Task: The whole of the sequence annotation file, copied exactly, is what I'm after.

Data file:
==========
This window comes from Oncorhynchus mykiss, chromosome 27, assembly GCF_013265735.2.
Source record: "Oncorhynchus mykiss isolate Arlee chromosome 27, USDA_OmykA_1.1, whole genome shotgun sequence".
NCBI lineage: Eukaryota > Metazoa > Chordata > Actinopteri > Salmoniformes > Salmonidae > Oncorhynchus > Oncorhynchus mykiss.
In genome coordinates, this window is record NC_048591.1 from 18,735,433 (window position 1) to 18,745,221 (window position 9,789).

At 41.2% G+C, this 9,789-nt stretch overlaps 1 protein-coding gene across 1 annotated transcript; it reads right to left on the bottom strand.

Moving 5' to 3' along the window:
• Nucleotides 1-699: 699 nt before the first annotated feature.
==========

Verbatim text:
This window comes from Oncorhynchus mykiss, chromosome 27, assembly GCF_013265735.2.
Source record: "Oncorhynchus mykiss isolate Arlee chromosome 27, USDA_OmykA_1.1, whole genome shotgun sequence".
NCBI lineage: Eukaryota > Metazoa > Chordata > Actinopteri > Salmoniformes > Salmonidae > Oncorhynchus > Oncorhynchus mykiss.
In genome coordinates, this window is record NC_048591.1 from 18,735,433 (window position 1) to 18,745,221 (window position 9,789).

At 41.2% G+C, this 9,789-nt stretch overlaps 1 protein-coding gene across 1 annotated transcript; it reads right to left on the bottom strand.

Moving 5' to 3' along the window:
• Nucleotides 1-699: 699 nt before the first annotated feature.